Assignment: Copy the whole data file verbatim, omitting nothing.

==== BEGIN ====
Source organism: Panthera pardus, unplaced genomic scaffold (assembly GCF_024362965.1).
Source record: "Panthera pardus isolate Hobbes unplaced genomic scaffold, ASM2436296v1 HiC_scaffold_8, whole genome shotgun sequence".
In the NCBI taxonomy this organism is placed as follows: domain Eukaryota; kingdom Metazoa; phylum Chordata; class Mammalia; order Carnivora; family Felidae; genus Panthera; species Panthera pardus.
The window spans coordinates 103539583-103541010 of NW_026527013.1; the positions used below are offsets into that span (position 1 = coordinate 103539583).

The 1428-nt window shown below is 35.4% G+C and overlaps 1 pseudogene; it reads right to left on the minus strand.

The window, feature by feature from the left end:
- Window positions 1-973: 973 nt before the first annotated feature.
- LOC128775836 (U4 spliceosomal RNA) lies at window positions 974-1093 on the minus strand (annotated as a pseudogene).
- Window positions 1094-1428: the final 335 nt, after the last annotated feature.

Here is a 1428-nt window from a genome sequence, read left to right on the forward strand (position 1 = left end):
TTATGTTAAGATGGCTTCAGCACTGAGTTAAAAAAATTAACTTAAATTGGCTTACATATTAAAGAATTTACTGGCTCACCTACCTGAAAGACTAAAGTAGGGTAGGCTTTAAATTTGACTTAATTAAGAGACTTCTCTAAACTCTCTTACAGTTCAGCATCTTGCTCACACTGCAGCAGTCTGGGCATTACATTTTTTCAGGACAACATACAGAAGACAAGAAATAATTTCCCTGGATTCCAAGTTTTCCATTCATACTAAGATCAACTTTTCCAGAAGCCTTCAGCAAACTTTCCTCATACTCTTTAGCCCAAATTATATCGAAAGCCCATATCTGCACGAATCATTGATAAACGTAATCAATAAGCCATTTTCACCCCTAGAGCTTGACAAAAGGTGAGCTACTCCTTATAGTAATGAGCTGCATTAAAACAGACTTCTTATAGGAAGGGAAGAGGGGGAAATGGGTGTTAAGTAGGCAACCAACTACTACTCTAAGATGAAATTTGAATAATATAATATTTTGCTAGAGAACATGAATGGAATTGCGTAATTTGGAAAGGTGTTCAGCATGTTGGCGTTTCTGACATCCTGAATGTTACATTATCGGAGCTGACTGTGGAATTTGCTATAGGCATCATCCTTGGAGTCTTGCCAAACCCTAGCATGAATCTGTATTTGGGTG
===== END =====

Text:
Source organism: Panthera pardus, unplaced genomic scaffold (assembly GCF_024362965.1).
Source record: "Panthera pardus isolate Hobbes unplaced genomic scaffold, ASM2436296v1 HiC_scaffold_8, whole genome shotgun sequence".
In the NCBI taxonomy this organism is placed as follows: domain Eukaryota; kingdom Metazoa; phylum Chordata; class Mammalia; order Carnivora; family Felidae; genus Panthera; species Panthera pardus.
The window spans coordinates 103539583-103541010 of NW_026527013.1; the positions used below are offsets into that span (position 1 = coordinate 103539583).

The 1428-nt window shown below is 35.4% G+C and overlaps 1 pseudogene; it reads right to left on the minus strand.

The window, feature by feature from the left end:
- Window positions 1-973: 973 nt before the first annotated feature.
- LOC128775836 (U4 spliceosomal RNA) lies at window positions 974-1093 on the minus strand (annotated as a pseudogene).
- Window positions 1094-1428: the final 335 nt, after the last annotated feature.

Here is a 1428-nt window from a genome sequence, read left to right on the forward strand (position 1 = left end):
TTATGTTAAGATGGCTTCAGCACTGAGTTAAAAAAATTAACTTAAATTGGCTTACATATTAAAGAATTTACTGGCTCACCTACCTGAAAGACTAAAGTAGGGTAGGCTTTAAATTTGACTTAATTAAGAGACTTCTCTAAACTCTCTTACAGTTCAGCATCTTGCTCACACTGCAGCAGTCTGGGCATTACATTTTTTCAGGACAACATACAGAAGACAAGAAATAATTTCCCTGGATTCCAAGTTTTCCATTCATACTAAGATCAACTTTTCCAGAAGCCTTCAGCAAACTTTCCTCATACTCTTTAGCCCAAATTATATCGAAAGCCCATATCTGCACGAATCATTGATAAACGTAATCAATAAGCCATTTTCACCCCTAGAGCTTGACAAAAGGTGAGCTACTCCTTATAGTAATGAGCTGCATTAAAACAGACTTCTTATAGGAAGGGAAGAGGGGGAAATGGGTGTTAAGTAGGCAACCAACTACTACTCTAAGATGAAATTTGAATAATATAATATTTTGCTAGAGAACATGAATGGAATTGCGTAATTTGGAAAGGTGTTCAGCATGTTGGCGTTTCTGACATCCTGAATGTTACATTATCGGAGCTGACTGTGGAATTTGCTATAGGCATCATCCTTGGAGTCTTGCCAAACCCTAGCATGAATCTGTATTTGGGTG